“I’ve had dinner with Bong five or six times between here and Korea,” said Bong Joon Ho’s Oscar rival Quentin Tarantino (“Once Upon a Time in Hollywood”), who has been a fan of the director’s work longer than anyone else at the annual “daytime formal” Oscar Nominees Luncheon. Now the Korean filmmaker’s fans are legion, it seems.
Per usual, the nominees mingled during cocktails at this year’s venue, the Ray Dolby Ballroom at Hollywood and Highland, featuring a new set of risers for the real purpose of their visit: to be called onstage for the annual class picture.
The Academy was forced to find a new location due to the earlier-than-ever schedule, which made the Beverly Hilton unavailable. “The Two Popes” star Jonathan Pryce was there without Anthony Hopkins, chatting with fellow Brits George MacKay (“1917”) and Florence Pugh (“Little Women”). “The Irishman” director Martin Scorsese and star Joe Pesci and Saturday’s “SNL” host Adam Driver stayed in New York, along with his “Marriage Story” costar Scarlett Johansson, while Antonio Banderas and Pedro Almodóvar stayed in Spain; Elton John (“Rocketman”) and the frontrunner for Best Actor, Joaquin Phoenix (“Joker”) were other no-shows.
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ASC-winning “1917” cinematographer Roger Deakins is in good spirits partly because after working for 18 months, he’s kicking back by the beach in Santa Monica. “I like a challenge,” he said of his harrowing experience making the long-take war movie. “I didn’t know if it would work with audiences.”
Actress Illeana Douglas, who compared the lunch’s trendy plant-based menu to the post-apocalyptic “The Day of the Triffids,” replaced the usual person to call the nominees up to stand on the risers — Academy Governor Laura Dern — who was herself one of the nominees, for “Marriage Story.” Her director Noah Baumbach went up right after his partner Greta Gerwig (“Little Women”). And IDA-winning “For Sama” documentarian Waad Al-Kateab, at table 11, recognized immediately that any woman in high heels called late in the process had reasons to be grateful.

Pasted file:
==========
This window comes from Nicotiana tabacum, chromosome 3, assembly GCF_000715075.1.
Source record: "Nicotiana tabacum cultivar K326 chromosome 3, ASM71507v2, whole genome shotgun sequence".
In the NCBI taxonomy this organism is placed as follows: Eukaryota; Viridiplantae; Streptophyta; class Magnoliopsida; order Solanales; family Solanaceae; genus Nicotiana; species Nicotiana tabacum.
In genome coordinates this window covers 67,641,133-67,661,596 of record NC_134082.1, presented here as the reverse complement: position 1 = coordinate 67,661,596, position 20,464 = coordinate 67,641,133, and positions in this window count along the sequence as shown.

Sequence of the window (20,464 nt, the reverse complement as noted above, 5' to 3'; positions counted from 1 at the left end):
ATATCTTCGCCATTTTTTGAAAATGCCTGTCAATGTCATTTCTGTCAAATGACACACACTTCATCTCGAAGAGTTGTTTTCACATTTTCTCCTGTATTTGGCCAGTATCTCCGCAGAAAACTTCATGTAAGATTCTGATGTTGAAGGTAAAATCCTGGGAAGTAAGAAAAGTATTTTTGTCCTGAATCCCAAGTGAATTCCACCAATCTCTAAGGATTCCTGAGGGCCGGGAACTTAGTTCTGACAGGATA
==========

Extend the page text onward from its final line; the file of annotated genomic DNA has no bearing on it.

As usual, movie stars nab the loudest clapping, from Leo and Brad to Renée and Charlize, who stood next to diminutive dual nominee Cynthia Erivo. (I love watching studio heads, producers, and directors suck up to power-magnet movie stars.) Drawing rousing applause were Deakins and “1917” production designer Dennis Gassner, “Bombshell” makeup artist Kazu Hiro, and “The Irishman” producer Robert De Niro and editor Thelma Schoonmaker, along with, oddly, any mention of dual nominee “Honeyland,” nominated in both Documentary and International Feature Film, an Academy first.
But there was no question who drew the warmest cheers and whistles: “Parasite” director Bong Joon Ho. (His distributor, Neon’s Tom Quinn, flew in from Sundance Monday morning and kept checking his phone to monitor various deals in progress.) How that translates on Oscar night is anyone’s guess. Many people are steering into “Parasite” winning both International Feature Film and Original Screenplay now that PGA and DGA winner “1917” is heading toward Best Picture and Director. Tarantino is still in that mix.
When I introduced “1917” screenwriter Krysty Wilson-Cairns to “Joker” writer/director Todd Phillips, he said, “Your movie’s a steamroller!” His studio boss Ann Sarnoff, meanwhile, standing with the film’s likeliest Oscar winner, composer Hildur Guðnadóttir, is still glorying in the movie’s Oscar field-leading 11 nominations. Wearing black sneakers, “The Irishman” star Al Pacino stood on the side applauding enthusiastically until it was his turn.
As usual, the Academy president, David Rubin, celebrating 174 days in office, introduced the gathering and talked up Disney chief Bob Iger achieving 95% of the Academy Museum’s fundraising goals — “you haven’t donated yet? See Bob after lunch, I’m not kidding” — and continuing moves toward inclusion among Oscar voters. “We are evolving into a diverse global community of filmmakers,” he said. “As our industry changes, so does the world.”
Rubin turned somber when he asked the room to take a minute of silence in honor of the late Kobe Bryant, who had attended the lunch two years ago as an Oscar nominee for the animated short “Dear Basketball.” Bryant scored the day’s biggest applause that year, on the way to an inevitable Academy Award.
This year’s first-time Oscar-show producers Stephanie Allain (“Beyond the Lights”) and Lynette Howell-Taylor (“A Star Is Born”) made the usual plea for brief one-minute speeches: “Keep it short and heartfelt.”
Dream on, ladies.